Steam rises from the brown coal-fired power plant in Bergheim, Germany, 13 January 2017. Photograph: Sascha Steinbach/EPA


The research is clear – humans are responsible for all the global warming since 1950...

The latest Intergovernmental Panel on Climate Change (IPCC) report – which summarizes the latest and greatest climate science research – was quite clear that humans are responsible for global warming:

It is extremely likely [95 percent confidence] more than half of the observed increase in global average surface temperature from 1951 to 2010 was caused by the anthropogenic increase in greenhouse gas concentrations and other anthropogenic forcings together … The best estimate of the human-induced contribution to warming is similar to the observed warming over this period … The contribution from natural forcings is likely to be in the range of −0.1°C to 0.1°C, and from internal variability is likely to be in the range of −0.1°C to 0.1°C.

In fact, the report’s best estimate was that humans are responsible for all of the global warming since 1951, and greenhouse gases for about 140%. That’s because natural factors have had roughly zero net effect on temperatures during that time, and other human pollutants have had a significant cooling effect.

In other words, the Earth’s surface warmed about 0.65°C between 1951 and 2010. Human greenhouse gas emissions caused temperatures to be about 0.9°C hotter than they would have otherwise been. But other human pollutants caused about 0.25°C cooling, and natural factors had a very small effect.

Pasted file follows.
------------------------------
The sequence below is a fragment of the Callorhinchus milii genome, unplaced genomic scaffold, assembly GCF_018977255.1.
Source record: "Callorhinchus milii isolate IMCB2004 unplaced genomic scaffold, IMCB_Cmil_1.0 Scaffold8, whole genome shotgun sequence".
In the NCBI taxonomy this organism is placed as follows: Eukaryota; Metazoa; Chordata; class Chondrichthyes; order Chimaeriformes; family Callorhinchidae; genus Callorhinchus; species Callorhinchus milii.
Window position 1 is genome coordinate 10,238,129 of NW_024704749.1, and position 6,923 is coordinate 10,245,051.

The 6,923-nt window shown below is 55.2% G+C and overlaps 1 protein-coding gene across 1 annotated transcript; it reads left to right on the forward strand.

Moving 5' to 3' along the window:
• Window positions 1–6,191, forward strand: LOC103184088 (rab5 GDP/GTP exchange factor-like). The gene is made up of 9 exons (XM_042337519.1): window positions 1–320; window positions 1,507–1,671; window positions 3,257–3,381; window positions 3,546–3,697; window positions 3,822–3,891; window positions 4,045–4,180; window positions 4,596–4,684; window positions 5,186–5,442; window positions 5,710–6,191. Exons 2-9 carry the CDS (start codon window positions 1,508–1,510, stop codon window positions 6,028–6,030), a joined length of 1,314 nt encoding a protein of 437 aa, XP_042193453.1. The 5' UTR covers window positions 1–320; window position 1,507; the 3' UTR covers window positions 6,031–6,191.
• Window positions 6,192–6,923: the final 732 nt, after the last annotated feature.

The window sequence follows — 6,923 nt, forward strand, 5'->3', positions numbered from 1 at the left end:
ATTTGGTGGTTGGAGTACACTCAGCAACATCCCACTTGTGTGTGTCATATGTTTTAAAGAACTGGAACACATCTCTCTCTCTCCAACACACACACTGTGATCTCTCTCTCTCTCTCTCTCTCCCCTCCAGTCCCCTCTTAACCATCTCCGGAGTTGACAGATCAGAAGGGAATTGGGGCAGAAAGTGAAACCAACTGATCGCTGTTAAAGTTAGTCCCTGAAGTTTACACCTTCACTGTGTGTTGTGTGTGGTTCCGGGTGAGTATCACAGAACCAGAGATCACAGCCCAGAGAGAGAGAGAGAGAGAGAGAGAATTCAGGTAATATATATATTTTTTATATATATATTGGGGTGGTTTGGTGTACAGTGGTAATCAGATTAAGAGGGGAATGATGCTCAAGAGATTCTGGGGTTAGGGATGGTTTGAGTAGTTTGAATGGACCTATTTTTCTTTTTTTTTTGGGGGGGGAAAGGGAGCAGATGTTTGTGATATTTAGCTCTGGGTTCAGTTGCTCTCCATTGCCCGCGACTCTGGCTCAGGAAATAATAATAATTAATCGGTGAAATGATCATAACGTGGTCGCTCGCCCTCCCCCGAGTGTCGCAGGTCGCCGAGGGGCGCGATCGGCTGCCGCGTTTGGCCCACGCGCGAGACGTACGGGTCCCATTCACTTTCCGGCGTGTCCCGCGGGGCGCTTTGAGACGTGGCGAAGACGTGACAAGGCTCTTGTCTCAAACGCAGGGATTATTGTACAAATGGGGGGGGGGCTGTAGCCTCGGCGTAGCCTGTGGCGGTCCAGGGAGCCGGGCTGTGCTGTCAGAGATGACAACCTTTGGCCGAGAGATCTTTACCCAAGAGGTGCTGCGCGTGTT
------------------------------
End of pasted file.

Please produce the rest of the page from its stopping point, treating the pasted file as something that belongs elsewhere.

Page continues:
Contributions to the 1951–2010 global surface warming. Illustration: IPCC Fifth Assessment Report

This expert conclusion is quite different from the comments of Trump’s cabinet nominees, who were all very consistent in admitting that there is “some connectivity,” as Trump put it, between human activity and global warming, but claimed that the degree of human influence remains open for debate.

Here’s the evidence

The IPCC conclusion on human-caused global warming rests upon a broad and deep base of evidence. To start, there’s basic math and physics. Long-term global temperature changes are a response to changes in the Earth’s energy balance. If there’s more incoming than outgoing energy, temperatures rise. For example, that happens when the sun becomes more active (more incoming energy), or when the greenhouse effect increases (trapping heat, decreasing outgoing energy).

Over the past 50 years, solar activity has been flat on average. Greenhouse gas levels in the atmosphere have skyrocketed due to humans burning fossil fuels. When scientists look at the various factors that contribute to the global energy balance, over the past 50 years, the increased greenhouse effect dwarfs all others.

The increase in heat trapped below the atmosphere and decrease in heat escaping to space are also two of the many “fingerprints” of human-caused global warming. These are changes scientists expect to see if human carbon pollution is the culprit behind global warming.